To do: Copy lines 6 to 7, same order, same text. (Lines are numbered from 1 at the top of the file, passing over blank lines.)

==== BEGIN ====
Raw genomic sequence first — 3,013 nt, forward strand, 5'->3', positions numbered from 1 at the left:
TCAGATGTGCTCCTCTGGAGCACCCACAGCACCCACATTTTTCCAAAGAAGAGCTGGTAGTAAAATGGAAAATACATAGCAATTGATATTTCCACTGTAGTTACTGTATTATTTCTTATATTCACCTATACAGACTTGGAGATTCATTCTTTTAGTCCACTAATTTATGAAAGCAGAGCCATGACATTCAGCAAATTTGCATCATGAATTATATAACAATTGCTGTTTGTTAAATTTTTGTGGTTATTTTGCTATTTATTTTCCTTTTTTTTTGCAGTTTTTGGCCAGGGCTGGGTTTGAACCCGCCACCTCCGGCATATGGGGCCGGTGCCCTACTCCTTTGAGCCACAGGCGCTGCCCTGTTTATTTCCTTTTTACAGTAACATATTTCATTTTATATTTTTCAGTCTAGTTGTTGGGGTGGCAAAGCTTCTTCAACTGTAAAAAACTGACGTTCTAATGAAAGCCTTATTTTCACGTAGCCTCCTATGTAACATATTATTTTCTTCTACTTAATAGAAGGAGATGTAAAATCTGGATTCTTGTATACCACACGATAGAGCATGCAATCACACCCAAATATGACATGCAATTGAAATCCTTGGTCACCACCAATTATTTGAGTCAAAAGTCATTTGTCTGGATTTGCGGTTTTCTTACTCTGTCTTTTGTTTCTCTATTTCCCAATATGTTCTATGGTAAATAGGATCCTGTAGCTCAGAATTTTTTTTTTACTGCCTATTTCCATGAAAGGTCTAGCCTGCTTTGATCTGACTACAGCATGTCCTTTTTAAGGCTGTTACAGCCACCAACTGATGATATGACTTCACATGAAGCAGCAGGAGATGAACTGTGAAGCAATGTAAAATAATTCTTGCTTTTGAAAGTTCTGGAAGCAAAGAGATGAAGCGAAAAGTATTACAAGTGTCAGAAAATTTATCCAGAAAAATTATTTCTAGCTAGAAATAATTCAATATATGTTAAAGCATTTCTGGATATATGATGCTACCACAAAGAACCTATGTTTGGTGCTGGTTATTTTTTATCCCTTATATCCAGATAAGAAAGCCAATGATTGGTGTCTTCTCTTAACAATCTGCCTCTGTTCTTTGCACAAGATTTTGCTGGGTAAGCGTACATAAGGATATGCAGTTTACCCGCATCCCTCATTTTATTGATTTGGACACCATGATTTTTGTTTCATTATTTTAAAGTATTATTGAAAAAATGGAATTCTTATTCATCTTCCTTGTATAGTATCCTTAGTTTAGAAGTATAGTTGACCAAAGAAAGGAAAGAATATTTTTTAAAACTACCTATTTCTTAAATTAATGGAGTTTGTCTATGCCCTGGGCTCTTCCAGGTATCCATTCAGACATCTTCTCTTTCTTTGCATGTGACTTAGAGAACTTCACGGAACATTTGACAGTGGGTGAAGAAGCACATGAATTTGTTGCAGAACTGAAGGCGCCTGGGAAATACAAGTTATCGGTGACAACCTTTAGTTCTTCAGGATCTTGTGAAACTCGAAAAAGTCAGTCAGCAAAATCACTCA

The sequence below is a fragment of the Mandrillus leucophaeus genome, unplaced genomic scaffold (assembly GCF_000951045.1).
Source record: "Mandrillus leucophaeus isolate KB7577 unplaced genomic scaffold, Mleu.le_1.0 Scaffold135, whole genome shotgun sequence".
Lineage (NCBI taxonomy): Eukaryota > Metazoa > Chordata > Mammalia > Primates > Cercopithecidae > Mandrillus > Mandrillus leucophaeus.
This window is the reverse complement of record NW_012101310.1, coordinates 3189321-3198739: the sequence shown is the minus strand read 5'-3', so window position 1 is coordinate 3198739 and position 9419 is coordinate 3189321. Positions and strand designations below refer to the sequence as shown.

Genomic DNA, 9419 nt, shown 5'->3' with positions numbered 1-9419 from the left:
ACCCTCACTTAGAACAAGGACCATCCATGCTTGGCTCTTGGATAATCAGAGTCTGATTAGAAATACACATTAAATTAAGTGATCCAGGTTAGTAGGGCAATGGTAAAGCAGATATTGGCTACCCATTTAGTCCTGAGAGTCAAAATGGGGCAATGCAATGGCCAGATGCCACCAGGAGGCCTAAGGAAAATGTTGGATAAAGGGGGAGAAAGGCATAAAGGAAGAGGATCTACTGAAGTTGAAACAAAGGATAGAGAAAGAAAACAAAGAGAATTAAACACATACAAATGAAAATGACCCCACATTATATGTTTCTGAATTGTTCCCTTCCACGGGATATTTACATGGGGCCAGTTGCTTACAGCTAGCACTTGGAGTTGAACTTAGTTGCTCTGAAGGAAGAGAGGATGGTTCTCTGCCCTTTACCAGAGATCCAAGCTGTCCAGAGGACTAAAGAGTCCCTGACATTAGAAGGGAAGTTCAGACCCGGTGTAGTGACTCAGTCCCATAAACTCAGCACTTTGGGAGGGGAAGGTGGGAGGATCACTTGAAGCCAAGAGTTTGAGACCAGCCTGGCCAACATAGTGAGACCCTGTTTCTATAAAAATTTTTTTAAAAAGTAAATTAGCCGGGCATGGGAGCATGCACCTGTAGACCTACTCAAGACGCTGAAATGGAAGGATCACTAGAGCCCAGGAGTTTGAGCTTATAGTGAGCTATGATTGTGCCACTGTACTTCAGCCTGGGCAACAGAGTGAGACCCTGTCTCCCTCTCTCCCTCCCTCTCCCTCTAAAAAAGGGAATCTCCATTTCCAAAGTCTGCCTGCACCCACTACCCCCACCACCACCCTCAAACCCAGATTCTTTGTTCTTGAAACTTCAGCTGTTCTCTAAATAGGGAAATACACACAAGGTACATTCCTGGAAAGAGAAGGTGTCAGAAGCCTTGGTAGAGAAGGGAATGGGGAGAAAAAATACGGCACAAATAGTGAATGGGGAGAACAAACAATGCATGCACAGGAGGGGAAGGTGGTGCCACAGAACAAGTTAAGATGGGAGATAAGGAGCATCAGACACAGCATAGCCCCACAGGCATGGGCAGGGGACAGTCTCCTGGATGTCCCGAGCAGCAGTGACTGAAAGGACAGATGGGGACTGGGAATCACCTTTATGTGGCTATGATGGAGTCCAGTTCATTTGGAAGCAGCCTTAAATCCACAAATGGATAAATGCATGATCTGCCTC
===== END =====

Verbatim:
This window is the reverse complement of record NW_012101310.1, coordinates 3189321-3198739: the sequence shown is the minus strand read 5'-3', so window position 1 is coordinate 3198739 and position 9419 is coordinate 3189321. Positions and strand designations below refer to the sequence as shown.

Genomic DNA, 9419 nt, shown 5'->3' with positions numbered 1-9419 from the left: